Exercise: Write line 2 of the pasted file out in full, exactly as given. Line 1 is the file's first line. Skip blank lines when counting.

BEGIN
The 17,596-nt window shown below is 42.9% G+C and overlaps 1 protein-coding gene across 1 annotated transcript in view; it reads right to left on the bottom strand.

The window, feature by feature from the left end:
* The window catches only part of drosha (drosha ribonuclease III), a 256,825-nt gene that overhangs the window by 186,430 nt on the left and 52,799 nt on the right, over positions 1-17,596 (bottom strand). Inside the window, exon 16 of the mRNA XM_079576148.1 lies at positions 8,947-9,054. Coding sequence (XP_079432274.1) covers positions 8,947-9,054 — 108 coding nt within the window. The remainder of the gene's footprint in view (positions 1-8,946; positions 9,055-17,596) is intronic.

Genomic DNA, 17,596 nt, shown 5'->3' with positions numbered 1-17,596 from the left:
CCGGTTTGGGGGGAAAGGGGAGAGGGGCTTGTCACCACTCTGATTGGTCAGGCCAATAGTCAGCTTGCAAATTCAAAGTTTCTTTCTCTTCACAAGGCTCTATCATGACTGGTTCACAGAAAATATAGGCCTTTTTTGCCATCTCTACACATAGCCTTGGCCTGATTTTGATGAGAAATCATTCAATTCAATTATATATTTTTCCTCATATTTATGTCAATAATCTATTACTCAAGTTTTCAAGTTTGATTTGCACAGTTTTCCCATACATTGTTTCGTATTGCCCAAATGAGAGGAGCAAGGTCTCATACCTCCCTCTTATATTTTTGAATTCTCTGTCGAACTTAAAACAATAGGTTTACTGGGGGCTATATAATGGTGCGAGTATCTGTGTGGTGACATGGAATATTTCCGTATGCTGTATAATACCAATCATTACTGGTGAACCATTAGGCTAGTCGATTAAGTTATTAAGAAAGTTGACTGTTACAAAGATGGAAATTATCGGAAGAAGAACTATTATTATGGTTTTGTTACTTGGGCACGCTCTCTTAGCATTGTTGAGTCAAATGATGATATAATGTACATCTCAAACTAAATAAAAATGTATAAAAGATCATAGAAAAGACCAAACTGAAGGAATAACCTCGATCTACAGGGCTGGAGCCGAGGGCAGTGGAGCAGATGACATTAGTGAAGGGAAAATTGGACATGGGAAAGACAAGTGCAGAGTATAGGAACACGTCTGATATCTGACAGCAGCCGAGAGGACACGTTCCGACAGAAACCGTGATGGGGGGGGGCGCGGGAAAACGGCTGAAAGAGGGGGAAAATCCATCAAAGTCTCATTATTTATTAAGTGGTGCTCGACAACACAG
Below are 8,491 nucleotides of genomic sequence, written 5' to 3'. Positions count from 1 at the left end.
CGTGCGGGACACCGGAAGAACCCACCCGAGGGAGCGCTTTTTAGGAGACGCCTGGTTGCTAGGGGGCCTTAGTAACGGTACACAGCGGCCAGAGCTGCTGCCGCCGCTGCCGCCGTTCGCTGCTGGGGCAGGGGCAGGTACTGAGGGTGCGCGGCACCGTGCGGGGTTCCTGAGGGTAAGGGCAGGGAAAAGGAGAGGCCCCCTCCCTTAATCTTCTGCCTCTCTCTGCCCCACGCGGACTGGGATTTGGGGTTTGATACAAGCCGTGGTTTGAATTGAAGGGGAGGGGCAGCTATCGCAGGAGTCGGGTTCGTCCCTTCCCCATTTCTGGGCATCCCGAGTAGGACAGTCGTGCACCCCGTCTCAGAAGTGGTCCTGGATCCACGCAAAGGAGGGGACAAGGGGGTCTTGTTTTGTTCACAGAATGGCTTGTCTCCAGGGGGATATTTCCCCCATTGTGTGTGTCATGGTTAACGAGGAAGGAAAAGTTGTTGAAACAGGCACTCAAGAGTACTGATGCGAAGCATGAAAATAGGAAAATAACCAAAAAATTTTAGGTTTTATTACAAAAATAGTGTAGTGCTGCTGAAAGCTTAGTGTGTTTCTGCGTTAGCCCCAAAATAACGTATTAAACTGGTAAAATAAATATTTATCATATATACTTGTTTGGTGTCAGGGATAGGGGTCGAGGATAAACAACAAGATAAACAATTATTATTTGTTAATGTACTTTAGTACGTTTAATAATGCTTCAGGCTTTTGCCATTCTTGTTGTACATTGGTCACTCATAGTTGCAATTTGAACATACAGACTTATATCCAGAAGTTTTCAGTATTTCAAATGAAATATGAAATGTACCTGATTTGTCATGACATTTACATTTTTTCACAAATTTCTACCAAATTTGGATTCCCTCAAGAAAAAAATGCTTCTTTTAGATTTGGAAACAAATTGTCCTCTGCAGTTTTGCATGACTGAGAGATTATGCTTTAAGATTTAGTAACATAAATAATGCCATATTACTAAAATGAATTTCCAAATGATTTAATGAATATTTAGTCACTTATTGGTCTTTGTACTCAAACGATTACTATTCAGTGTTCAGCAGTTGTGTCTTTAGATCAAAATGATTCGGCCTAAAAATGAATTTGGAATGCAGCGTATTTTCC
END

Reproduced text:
The window, feature by feature from the left end: